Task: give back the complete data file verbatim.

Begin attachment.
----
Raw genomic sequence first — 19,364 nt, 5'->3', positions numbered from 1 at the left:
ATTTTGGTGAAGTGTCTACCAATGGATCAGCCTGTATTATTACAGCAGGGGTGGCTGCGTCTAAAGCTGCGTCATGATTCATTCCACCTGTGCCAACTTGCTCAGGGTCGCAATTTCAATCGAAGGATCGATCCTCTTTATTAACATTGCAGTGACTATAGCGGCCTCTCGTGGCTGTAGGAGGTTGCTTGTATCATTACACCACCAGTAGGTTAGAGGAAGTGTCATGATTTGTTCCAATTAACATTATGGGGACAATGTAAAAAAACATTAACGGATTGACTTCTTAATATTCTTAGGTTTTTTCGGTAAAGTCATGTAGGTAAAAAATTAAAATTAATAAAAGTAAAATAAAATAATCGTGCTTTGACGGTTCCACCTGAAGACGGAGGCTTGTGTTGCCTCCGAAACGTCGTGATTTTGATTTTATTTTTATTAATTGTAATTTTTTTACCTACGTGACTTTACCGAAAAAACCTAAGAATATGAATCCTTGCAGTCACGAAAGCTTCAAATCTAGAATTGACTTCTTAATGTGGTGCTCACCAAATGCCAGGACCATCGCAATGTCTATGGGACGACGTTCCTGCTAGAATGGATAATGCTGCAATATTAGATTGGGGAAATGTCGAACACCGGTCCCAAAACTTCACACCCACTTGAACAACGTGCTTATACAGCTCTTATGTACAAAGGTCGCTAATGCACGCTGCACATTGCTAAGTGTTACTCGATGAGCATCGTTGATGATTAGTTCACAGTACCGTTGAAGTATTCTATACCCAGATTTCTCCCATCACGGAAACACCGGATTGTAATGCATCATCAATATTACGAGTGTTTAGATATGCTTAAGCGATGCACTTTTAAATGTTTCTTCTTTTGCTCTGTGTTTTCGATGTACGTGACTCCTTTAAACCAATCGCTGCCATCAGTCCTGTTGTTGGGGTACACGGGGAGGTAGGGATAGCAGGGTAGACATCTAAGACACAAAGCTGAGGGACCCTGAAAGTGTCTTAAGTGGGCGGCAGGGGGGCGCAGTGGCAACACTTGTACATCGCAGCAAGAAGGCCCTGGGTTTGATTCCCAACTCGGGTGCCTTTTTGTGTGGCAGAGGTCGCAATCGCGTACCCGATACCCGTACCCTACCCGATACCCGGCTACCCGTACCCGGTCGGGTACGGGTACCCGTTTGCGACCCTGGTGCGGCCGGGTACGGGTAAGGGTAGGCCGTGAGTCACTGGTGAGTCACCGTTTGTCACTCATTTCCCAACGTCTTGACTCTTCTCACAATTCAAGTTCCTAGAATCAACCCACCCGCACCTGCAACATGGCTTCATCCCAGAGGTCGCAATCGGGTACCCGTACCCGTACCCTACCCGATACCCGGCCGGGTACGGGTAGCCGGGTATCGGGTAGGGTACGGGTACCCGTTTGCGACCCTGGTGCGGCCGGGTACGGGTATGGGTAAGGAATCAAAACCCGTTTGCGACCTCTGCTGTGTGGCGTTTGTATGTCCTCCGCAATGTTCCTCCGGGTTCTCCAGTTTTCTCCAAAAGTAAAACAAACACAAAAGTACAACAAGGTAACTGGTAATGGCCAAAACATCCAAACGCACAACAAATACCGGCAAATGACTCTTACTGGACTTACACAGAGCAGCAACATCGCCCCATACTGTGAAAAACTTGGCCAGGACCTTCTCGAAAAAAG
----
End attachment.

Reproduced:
Raw genomic sequence first — 19,364 nt, 5'->3', positions numbered from 1 at the left:
ATTTTGGTGAAGTGTCTACCAATGGATCAGCCTGTATTATTACAGCAGGGGTGGCTGCGTCTAAAGCTGCGTCATGATTCATTCCACCTGTGCCAACTTGCTCAGGGTCGCAATTTCAATCGAAGGATCGATCCTCTTTATTAACATTGCAGTGACTATAGCGGCCTCTCGTGGCTGTAGGAGGTTGCTTGTATCATTACACCACCAGTAGGTTAGAGGAAGTGTCATGATTTGTTCCAATTAACATTATGGGGACAATGTAAAAAAACATTAACGGATTGACTTCTTAATATTCTTAGGTTTTTTCGGTAAAGTCATGTAGGTAAAAAATTAAAATTAATAAAAGTAAAATAAAATAATCGTGCTTTGACGGTTCCACCTGAAGACGGAGGCTTGTGTTGCCTCCGAAACGTCGTGATTTTGATTTTATTTTTATTAATTGTAATTTTTTTACCTACGTGACTTTACCGAAAAAACCTAAGAATATGAATCCTTGCAGTCACGAAAGCTTCAAATCTAGAATTGACTTCTTAATGTGGTGCTCACCAAATGCCAGGACCATCGCAATGTCTATGGGACGACGTTCCTGCTAGAATGGATAATGCTGCAATATTAGATTGGGGAAATGTCGAACACCGGTCCCAAAACTTCACACCCACTTGAACAACGTGCTTATACAGCTCTTATGTACAAAGGTCGCTAATGCACGCTGCACATTGCTAAGTGTTACTCGATGAGCATCGTTGATGATTAGTTCACAGTACCGTTGAAGTATTCTATACCCAGATTTCTCCCATCACGGAAACACCGGATTGTAATGCATCATCAATATTACGAGTGTTTAGATATGCTTAAGCGATGCACTTTTAAATGTTTCTTCTTTTGCTCTGTGTTTTCGATGTACGTGACTCCTTTAAACCAATCGCTGCCATCAGTCCTGTTGTTGGGGTACACGGGGAGGTAGGGATAGCAGGGTAGACATCTAAGACACAAAGCTGAGGGACCCTGAAAGTGTCTTAAGTGGGCGGCAGGGGGGCGCAGTGGCAACACTTGTACATCGCAGCAAGAAGGCCCTGGGTTTGATTCCCAACTCGGGTGCCTTTTTGTGTGGCAGAGGTCGCAATCGCGTACCCGATACCCGTACCCTACCCGATACCCGGCTACCCGTACCCGGTCGGGTACGGGTACCCGTTTGCGACCCTGGTGCGGCCGGGTACGGGTAAGGGTAGGCCGTGAGTCACTGGTGAGTCACCGTTTGTCACTCATTTCCCAACGTCTTGACTCTTCTCACAATTCAAGTTCCTAGAATCAACCCACCCGCACCTGCAACATGGCTTCATCCCAGAGGTCGCAATCGGGTACCCGTACCCGTACCCTACCCGATACCCGGCCGGGTACGGGTAGCCGGGTATCGGGTAGGGTACGGGTACCCGTTTGCGACCCTGGTGCGGCCGGGTACGGGTATGGGTAAGGAATCAAAACCCGTTTGCGACCTCTGCTGTGTGGCGTTTGTATGTCCTCCGCAATGTTCCTCCGGGTTCTCCAGTTTTCTCCAAAAGTAAAACAAACACAAAAGTACAACAAGGTAACTGGTAATGGCCAAAACATCCAAACGCACAACAAATACCGGCAAATGACTCTTACTGGACTTACACAGAGCAGCAACATCGCCCCATACTGTGAAAAACTTGGCCAGGACCTTCTCGAAAAAAG